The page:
Welcome to our first INDYCAR Fantasy Review. This is a more in-depth look at fantasy racing here at INDYCAR Nation. Whether your fantasy team is in deep trouble, you're looking to squeeze those last few choices from your fantasy picks, or you just enjoy fantasy racing, this is the column for you. For our first column, we're going to look at two different items.
Hares, Tortoises, and the Mix Approach
If your leagues are anything like the norm, you have teams employing a mix of strategies. I called the three main strategies we see (especially early on). Hares, Tortoises, and Mix n' Match.
Hares are fast out of the gate. They utilize the powerful Penske and Target Chip Ganassi teams, seemingly not caring that they can only use these prime drivers six times during the entire season. The plus side of this approach is generally scoring big points early in the year, but slowing down tremendously when you've used up Will Power, Dario Franchitti, and the other top-tier drivers after Texas.
Tortoises don't want to use those top drivers, as in ever, apparently. No, they're biding their time, bringing up entire rosters of backmarkers and staying away from the likes of Helio Castroneves or Scott Dixon. You'll see, they say; wait until the final third of the schedule when they blow everyone away with the Lineup of Super Awesomeness. Of course, besides digging themselves an early-season hole that can turn out to be insurmountable, this approach can cause waste as late-season chargers and oval specialists have to fight for space in their lineup.
The Mix n' Match strategy is a healthier compromise between the two. This team usually selects 2-3 Penske and Ganassi drivers, and augments from the best of the rest. It's an even approach, giving a team a chance to maximize their points and still have plenty of options available late in the season.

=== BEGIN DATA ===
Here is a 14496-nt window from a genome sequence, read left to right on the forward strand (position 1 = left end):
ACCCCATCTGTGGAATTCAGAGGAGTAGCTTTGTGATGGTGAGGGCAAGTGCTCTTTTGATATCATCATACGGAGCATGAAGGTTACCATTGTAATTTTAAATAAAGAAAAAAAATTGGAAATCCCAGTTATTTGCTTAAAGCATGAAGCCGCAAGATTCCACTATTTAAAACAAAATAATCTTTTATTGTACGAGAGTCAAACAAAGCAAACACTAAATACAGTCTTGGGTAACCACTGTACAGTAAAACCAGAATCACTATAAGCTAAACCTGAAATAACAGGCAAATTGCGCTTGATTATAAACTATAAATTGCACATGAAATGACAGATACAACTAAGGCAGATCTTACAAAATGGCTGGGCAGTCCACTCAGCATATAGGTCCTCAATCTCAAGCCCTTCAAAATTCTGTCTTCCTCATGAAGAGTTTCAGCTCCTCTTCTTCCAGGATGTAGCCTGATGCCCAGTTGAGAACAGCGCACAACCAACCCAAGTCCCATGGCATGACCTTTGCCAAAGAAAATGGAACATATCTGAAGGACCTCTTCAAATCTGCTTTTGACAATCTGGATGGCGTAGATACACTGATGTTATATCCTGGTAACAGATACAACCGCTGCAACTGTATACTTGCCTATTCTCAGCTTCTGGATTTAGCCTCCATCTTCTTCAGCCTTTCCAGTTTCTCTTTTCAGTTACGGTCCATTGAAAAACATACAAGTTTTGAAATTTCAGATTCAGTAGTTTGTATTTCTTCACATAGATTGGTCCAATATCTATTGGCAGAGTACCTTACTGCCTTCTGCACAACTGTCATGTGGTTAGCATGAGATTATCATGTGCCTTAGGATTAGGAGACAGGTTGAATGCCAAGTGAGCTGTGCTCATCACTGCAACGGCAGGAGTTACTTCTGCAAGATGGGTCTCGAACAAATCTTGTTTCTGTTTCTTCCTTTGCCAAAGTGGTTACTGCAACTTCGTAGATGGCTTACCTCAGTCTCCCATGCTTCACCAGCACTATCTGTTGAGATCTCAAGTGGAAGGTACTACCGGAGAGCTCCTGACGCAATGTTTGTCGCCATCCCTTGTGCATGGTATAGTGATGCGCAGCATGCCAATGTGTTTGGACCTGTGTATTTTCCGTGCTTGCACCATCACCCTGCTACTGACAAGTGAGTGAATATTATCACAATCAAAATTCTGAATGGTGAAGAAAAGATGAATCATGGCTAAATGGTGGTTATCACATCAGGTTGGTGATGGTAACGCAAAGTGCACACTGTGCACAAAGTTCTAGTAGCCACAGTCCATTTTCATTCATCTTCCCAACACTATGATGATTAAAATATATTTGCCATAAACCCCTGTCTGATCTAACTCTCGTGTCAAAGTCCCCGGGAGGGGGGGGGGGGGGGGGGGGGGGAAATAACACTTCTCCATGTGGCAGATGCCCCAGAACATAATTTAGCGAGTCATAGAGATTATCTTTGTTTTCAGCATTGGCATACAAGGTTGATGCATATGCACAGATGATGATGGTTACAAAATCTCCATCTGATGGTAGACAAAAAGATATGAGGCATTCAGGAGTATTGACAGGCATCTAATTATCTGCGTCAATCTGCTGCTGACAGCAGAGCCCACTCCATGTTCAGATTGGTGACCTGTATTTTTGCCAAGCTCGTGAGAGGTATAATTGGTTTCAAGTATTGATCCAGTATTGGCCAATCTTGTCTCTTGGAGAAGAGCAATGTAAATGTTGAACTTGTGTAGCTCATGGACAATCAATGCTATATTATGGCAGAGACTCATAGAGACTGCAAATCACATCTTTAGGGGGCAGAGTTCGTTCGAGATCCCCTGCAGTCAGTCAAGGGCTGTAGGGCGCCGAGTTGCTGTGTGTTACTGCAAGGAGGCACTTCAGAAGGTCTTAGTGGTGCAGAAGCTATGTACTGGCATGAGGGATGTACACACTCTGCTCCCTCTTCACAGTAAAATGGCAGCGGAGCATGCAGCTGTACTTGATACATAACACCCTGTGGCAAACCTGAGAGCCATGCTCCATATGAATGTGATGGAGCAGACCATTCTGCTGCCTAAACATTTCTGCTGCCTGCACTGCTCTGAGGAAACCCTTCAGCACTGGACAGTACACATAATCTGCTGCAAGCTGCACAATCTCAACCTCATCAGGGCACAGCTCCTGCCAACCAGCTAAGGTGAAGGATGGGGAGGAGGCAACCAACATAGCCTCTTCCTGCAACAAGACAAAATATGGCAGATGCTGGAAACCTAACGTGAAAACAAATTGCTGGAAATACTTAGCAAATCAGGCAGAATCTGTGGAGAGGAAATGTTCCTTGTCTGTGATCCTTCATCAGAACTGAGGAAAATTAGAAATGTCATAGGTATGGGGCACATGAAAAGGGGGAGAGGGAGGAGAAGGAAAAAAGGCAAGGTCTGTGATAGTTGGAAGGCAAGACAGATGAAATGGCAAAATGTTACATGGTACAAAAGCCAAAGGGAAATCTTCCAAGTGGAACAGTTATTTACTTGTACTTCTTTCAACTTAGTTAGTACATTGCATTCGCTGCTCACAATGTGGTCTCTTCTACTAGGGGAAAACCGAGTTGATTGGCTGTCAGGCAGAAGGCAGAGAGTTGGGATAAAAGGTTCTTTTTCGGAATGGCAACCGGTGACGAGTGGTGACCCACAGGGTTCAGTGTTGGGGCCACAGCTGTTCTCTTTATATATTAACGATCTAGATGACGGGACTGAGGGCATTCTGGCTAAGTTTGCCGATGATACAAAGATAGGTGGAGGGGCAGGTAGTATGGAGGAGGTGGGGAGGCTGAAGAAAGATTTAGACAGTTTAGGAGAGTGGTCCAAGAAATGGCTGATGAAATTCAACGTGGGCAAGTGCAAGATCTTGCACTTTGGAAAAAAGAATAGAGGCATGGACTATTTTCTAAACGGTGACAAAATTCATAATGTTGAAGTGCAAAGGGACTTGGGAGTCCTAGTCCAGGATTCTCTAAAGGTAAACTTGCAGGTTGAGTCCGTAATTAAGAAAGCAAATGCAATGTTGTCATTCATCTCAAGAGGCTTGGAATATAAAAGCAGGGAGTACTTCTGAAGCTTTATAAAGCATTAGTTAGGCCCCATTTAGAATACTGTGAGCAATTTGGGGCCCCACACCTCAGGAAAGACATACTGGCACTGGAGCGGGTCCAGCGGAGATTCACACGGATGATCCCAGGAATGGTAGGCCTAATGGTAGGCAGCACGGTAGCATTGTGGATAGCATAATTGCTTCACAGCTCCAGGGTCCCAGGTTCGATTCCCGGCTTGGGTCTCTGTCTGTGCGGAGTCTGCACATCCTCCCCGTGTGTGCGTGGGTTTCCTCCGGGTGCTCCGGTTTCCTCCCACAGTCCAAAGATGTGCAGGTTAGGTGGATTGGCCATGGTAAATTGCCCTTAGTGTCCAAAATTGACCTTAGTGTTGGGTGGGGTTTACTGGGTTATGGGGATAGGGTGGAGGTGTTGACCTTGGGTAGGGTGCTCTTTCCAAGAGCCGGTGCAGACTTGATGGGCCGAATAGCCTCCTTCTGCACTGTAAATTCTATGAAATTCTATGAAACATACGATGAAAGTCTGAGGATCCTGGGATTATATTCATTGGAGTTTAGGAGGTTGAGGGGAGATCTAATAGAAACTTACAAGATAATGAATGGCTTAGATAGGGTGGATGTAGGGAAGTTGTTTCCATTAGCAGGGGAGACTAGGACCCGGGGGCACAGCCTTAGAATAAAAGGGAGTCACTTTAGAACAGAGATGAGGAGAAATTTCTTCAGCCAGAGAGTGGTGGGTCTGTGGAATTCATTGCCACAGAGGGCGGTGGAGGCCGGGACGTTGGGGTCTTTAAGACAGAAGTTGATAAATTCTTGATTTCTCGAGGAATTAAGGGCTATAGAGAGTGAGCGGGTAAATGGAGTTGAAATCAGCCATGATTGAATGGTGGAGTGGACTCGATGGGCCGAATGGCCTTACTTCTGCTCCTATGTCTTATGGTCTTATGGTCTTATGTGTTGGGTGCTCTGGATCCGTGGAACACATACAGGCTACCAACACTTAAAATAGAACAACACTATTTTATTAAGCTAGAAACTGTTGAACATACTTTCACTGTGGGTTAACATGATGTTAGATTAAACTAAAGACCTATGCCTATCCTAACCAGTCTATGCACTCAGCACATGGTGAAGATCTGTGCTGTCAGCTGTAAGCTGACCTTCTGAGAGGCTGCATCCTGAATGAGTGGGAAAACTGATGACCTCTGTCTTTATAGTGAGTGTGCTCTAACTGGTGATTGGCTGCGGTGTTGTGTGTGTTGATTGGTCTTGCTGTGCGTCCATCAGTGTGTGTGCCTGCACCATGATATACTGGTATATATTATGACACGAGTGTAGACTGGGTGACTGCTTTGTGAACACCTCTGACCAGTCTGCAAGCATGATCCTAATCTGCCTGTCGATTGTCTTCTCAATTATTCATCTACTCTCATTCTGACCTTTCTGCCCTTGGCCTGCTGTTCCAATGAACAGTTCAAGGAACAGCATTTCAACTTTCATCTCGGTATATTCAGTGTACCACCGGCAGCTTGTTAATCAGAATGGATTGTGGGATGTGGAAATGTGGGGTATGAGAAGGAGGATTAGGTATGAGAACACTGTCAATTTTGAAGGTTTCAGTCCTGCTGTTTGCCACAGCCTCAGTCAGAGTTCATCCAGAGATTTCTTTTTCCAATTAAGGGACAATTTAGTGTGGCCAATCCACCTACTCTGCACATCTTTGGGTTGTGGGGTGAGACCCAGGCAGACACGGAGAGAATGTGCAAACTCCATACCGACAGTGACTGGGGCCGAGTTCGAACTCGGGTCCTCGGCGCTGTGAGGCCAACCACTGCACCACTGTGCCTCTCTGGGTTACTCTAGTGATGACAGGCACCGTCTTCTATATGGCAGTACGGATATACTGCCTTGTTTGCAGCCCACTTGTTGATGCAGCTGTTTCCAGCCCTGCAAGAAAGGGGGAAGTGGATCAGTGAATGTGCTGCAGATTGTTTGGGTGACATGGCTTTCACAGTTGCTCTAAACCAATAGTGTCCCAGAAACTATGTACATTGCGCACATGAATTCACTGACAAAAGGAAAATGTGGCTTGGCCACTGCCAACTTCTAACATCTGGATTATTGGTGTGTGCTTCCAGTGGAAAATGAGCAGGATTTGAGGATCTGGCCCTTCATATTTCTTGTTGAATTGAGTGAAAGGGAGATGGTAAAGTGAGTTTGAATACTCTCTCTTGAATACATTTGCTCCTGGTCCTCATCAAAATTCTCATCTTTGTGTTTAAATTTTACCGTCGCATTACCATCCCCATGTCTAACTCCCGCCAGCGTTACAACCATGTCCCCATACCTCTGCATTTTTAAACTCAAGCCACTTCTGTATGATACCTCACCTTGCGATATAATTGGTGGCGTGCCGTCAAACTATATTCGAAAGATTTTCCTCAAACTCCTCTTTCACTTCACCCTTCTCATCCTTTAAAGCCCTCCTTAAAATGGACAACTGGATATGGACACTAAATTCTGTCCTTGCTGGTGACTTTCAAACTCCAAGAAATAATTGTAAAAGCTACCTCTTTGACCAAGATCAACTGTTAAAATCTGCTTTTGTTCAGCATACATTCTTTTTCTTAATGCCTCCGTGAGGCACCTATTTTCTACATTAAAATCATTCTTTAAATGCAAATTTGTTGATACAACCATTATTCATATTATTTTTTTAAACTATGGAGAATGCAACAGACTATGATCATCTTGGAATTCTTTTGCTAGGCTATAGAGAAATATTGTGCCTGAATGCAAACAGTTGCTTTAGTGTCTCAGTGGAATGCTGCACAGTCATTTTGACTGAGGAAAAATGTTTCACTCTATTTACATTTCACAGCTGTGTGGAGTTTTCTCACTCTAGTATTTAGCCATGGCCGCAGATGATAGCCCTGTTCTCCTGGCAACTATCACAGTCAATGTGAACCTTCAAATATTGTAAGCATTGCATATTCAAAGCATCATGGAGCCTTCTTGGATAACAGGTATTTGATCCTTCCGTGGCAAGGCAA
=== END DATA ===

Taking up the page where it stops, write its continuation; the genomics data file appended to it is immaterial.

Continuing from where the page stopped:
Honestly, if you're a Tortoise or a Hare, you're leaving points out on the track. A couple minutes of research can tell you how a driver deals with a particular race course historically, and waiting to pick your teams until qualifying groups are announced on the road and street courses can help you optimize points for qualification. That's usually cutting it close to the deadline, but doing your homework can be accomplished at any point leading up to the race.
We've still got Sao Paulo before Indy, and we've so far had a remarkable mix of teams up near the top. The Indy 500 follows and is huge on points, and a bad choice there (such as a driver not qualifying, Paul Tracy selectors of a year ago!) can severely impact your points total. We'll do another review before then. But for now, take advantage of the fact that we truly have some great parity near the top on the road and street courses. Don't be afraid to save a couple of your Penske and Ganassi drivers in favor of those hard chargers from teams like Newman/Haas (Servia and Hinchcliffe), Dreyer & Reinbold (Justin Wilson, who's usually a great add at any road course), and Sam Schmidt Motorsports (Alex Tagliani). Of course, with Mike Conway’s win at Long Beach, we also know Andretti Autosport can run up front this year as well.
At this point in the season, it's also good to remember there are no safe bets; some of your "locks" will likely get taken out early. You're going to lose 50 points here in there; take your lumps and move on. As we've seen, one dive-bomb on the first lap can ruin an entire fantasy team.
If you have an INDYCAR fantasy racing question or comment you'd like featured, send it to firstname.lastname@example.org; and thanks for reading. Remember, you don't have to be a hardcore fan or insider to win at fantasy racing; you just have keep your ears open, take a minute to look at your lineup, and make your picks. Until next time, have fun, and happy racing!
Zachary Houghton runs www.indycaradvocate.com, which features regularly-update INDYCAR, IZOD IndyCar Series, and Mazda Road to Indy interviews, commentary, and more. You can find him on Twitter at @indycaradvocate.